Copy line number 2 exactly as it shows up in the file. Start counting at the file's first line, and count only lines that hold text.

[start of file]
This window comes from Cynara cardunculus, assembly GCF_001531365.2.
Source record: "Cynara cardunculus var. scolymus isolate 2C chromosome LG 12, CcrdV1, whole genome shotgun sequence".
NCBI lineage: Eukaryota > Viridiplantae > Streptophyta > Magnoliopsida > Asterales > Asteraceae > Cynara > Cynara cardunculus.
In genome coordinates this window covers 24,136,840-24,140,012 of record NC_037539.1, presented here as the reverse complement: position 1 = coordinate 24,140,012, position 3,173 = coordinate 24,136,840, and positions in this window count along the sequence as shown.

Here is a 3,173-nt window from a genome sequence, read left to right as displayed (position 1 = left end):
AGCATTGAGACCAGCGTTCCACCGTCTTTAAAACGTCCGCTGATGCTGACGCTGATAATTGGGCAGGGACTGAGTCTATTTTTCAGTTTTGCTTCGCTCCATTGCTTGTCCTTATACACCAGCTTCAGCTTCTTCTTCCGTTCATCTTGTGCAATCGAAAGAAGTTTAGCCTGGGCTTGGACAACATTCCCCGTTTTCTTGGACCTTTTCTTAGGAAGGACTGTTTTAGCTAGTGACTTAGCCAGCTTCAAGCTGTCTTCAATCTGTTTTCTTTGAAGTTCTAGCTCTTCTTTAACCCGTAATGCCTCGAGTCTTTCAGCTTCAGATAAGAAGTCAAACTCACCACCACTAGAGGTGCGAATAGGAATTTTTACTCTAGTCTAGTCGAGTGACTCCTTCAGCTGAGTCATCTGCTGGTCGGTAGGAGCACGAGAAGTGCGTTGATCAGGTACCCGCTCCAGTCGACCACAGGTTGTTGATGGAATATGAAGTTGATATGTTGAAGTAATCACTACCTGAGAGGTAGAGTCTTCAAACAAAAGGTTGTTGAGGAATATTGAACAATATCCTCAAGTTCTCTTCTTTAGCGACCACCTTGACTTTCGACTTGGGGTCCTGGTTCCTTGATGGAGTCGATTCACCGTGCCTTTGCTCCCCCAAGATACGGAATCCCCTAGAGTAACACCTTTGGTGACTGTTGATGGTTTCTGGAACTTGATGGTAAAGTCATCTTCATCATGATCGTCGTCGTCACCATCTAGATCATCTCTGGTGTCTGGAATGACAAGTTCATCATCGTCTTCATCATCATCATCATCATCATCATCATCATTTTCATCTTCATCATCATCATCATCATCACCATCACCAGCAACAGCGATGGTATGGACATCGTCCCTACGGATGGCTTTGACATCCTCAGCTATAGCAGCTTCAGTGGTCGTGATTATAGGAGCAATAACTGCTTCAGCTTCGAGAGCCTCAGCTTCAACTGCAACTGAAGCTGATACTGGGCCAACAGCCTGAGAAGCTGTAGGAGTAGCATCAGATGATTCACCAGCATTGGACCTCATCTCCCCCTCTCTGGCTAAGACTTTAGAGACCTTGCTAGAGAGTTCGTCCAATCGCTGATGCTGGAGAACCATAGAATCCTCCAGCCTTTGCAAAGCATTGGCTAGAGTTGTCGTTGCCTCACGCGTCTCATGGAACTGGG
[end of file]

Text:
Source record: "Cynara cardunculus var. scolymus isolate 2C chromosome LG 12, CcrdV1, whole genome shotgun sequence".